Bullying among children encompasses a variety of harmful behaviors that are repeated over time, according to behavioral science experts. It involves a real or perceived imbalance of power, with the more powerful child or group attacking those who are less powerful. It can take three forms: physical, verbal, and psychological.
Bullying, a form of violence among children, is common on school playgrounds, in neighborhoods, and in homes throughout the United States and around the world. Often occurring out of the presence of adults or in front of adults who fail to intercede, bullying has long been considered an inevitable and, in some ways, uncontrollable part of growing up. The Internet has offered bullies an additional avenue to exploit.
School bullying has come under intense public and media scrutiny recently amid reports that it may have been a contributing factor in shootings at Columbine High School in Littleton, CO, in 1999 and Santana High School in Santee, CA, in early 2001 and in other acts of juvenile violence including suicide. Bullying can affect the social environment of a school, creating a climate of fear among students, inhibiting their ability to learn, and leading to other antisocial behavior.
Nevertheless, through research and evaluation, successful programs to recognize, prevent, and effectively intervene in bullying behavior have been developed and replicated in schools across the country. These schools send the message that bullying behavior is not tolerated and, as a result, have improved safety and created a more inclusive learning environment.
Cyberbullying and sexting have become major problems facing school-age children, their parents as well as school personnel, according to Bridget Roberts-Pittman, Indiana State University assistant professor of counseling.
"With the increase in technological devices, children are now using such to harass and harm other children," said Roberts-Pittman. "Many children have personal cell phones making it very easy to use these devices in that way. Communication in cyberspace also seems more anonymous and seems to require less responsibility on the part of the child committing the behavior."
While bullying has long posed problems for children, it has now moved to cyberspace. Surveys show as many as 25 percent of children are reporting being cyberbullied. Cyberbullying can be defined as the use of technological devices to deliberately harass or harm another person such as through e-mail, text messaging, instant messaging, cell phones and Internet social networking sites.
Sexting refers to sending sexually explicit photographs typically via a cell phone. At least 20 percent of teens said they have sent a sexually explicit photo through a cell phone.
"Teens and their parents are not aware of the serious nature of such an act and the potentially life-long consequences," Roberts-Pittman said of sexting.
In responding to cyberbullying and sexting issues, Roberts-Pittman said parents need to be aware of major changes in a child's behavior.
"Behavior change is a part of adolescence. However, a significant change could mean the child is dealing with a serious issue such a cyberbullying," she said. "Parents should be aware of signs such as anxiety, depression, their child not wanting to attend school or making a drastic decision such as quitting a sports team."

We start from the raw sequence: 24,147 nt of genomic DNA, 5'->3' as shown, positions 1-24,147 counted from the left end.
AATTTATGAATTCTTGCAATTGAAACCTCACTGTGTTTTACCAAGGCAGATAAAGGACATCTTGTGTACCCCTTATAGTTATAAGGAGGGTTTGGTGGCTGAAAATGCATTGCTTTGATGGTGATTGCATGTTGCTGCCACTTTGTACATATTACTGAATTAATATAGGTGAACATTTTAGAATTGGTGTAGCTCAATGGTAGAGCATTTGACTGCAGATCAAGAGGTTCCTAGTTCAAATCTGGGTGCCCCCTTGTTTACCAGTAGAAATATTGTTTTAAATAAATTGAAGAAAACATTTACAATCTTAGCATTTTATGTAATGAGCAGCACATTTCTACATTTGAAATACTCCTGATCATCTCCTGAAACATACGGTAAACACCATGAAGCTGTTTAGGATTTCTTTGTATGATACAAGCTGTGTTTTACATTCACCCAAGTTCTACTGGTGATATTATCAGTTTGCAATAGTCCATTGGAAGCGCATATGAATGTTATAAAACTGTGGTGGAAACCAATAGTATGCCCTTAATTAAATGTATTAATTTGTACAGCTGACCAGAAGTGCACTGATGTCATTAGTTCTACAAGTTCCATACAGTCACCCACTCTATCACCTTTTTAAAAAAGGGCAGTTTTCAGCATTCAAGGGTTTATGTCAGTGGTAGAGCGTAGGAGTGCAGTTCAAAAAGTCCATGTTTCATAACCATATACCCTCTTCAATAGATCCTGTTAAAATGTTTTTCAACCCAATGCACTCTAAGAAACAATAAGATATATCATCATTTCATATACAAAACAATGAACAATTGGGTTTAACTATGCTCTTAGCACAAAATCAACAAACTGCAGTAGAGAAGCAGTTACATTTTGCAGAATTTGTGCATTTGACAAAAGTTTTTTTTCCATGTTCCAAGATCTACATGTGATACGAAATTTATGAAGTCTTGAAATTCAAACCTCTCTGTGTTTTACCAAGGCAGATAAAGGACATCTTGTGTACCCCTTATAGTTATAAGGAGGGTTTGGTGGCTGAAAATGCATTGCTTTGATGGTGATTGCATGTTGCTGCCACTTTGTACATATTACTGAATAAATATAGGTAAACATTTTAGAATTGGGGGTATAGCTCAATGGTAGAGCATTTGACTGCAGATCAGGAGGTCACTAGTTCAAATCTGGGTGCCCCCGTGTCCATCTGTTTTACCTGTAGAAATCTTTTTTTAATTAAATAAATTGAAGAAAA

Parents also need to be aware of what their children are doing in cyberspace. While 93 percent of parents said they knew what their children were doing online, 52 percent of children said they do not tell their parents what they do online, according to Roberts-Pittman.
"Parents have a right to check their child's phone and Internet use," she said and suggested using software packages such as Spectorsoft or I Am Big Brother. "Parents need to talk to their children about cyberbullying and sexting. Children today are so saturated with technology that they might not even recognize the behavior as a serious problem."
Teens caught sexting can be charged with possession of or distribution of child pornography and be required to register as a sex offender for many years, up to 20 in Indiana.
"The Legislature has not caught up with technology," she said. "The best message for children is 'Don't do it.'"
Roberts-Pittman said parents can take steps to help their children if they are involved in sexting or cyberbullying. The first is to listen.
"It is critical that children feel heard and understood," she said. "Keeping an open dialogue about issues such as peers is not easy, but very important for children to know that they can talk to their parents."
She said children often do not talk to their parents because they are afraid of their parents revoking their cell phone or computer privileges. They also don't believe their parents have the technical knowledge to understand. They also fear their parents will say "I told you so."
A second step for parents to help their children is to know they have options, especially in responding to cyberbullying.
"They can and should talk to the police about harassment," Roberts-Pittman said. "If the information is posted on a social networking site, they can contact the site to have the information removed."
The third step is to save all of the texts and emails sent to the child.
"It seems to be the parent's natural tendency to encourage their child to ignore the information and delete but that is the opposite of what we want children to do," she said. "Information can be tracked and traced."
Also, parents of the child being bullied may want to address the cyberbullying with the parents of the child committing the bullying.
"I only encourage parents to do this if they have the saved information to share with the other parents," she said.
As a fourth step, Roberts-Pittman said parents should share the information with school personnel.
"The collaboration between parents and school officials is critical to address the cyberbullying and sexting," she said.